By now, it’s almost a given that the Federal Reserve will once again engage in some form of quantitative easing in order to stimulate credit, promote sustainable employment and reach their inflation target.
All of this is supposed to help the economic recovery.
At least, that is what the Federal Reserve states.
I have read about money printing in almost every financial blog, newsletter or institutional economic report. I have also personally written about this in my financial blogs, advocating for gold and investing in Chile as an inflation hedge.
The market is betting that money printing will continue and thus you have observed the dollar tank and gold or agricultural commodities explode to the upside.
Although the government might not report it, there are clear signs of inflation.
I have seen my bills in Chile for groceries consistently go up during the last three months or so. The policies adopted by the Fed have strong implications for consumers worldwide.
The new quantitative easing program will likely be open-ended without a fixed amount of mortgage backed securities or Treasuries to be monetized during an undefined period. The program will stop once the Federal Reserve thinks it is no longer necessary.
Fed member James Bullard proposes a program that will consist in monthly purchases of $100 billion or less of U.S. government bonds. He would pause if these purchases reach $1 trillion because the Fed would be financing the entire net debt that the Treasury is emitting.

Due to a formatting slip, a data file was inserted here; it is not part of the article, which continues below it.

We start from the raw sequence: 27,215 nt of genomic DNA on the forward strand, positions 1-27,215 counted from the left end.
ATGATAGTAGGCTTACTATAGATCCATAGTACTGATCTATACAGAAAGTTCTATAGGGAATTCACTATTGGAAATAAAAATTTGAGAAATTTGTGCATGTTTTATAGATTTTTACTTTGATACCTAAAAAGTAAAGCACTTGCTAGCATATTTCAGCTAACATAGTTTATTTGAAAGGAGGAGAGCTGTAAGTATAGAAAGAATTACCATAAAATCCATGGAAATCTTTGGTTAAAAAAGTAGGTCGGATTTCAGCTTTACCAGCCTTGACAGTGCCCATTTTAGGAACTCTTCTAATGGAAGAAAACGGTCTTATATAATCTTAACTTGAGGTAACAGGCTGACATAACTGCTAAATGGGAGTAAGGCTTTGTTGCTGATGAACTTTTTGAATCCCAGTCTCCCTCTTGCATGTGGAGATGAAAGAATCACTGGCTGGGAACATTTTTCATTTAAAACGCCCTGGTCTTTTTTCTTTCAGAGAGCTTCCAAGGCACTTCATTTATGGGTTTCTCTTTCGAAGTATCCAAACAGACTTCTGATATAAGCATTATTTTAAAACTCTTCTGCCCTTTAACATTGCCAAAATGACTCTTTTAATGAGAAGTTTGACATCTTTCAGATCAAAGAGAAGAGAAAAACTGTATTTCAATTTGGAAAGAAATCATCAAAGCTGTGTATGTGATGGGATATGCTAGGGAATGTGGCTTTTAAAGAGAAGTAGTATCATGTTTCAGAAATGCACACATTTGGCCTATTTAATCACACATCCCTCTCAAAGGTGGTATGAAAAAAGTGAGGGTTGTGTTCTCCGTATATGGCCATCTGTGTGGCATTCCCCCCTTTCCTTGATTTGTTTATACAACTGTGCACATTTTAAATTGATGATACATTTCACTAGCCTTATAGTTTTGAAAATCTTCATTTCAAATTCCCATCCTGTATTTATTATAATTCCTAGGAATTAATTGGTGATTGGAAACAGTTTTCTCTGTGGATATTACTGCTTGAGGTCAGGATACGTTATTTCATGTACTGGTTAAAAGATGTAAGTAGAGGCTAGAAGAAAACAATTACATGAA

I will play devil’s advocate and hope that some sense will enter into the Federal Reserve and they won’t engage in new monetary stimulus.
Here I outline the reasons why the Fed shouldn’t engage in a new quantitative easing program:
• The last quantitative easing program didn’t produce lower interest rates or promote credit expansion in the economy.
• The last program tanked the dollar and made asset prices raise. A new intervention will make commodities explode to the upside causing out of control inflation. The already weak consumer and middle class would suffer enormously from this.
• International holders of Treasuries and bond vigilantes might stop this by dumping their bonds and demanding higher yields because they will be paid in a devalued currency. This adds a great rollover risk to the government debt that is mostly short-term funded.
• The Fed probably won’t have the political support to engage in a new monetization program.
If the Federal Reserve does not engage in more quantitative easing, we will probably see the dollar strengthen and asset markets weaken.
In my opinion, this will probably be a better scenario than seeing strong equity markets with out-of-control inflation that destroys savings and hurts the people.
About the Author: Victor Riesco
Victor Riesco, a financial analyst and trader in Santiago, Chile, works as an independent adviser and educator and operates a brokerage and trading business for local investors. Click Here
to read more of his articles.
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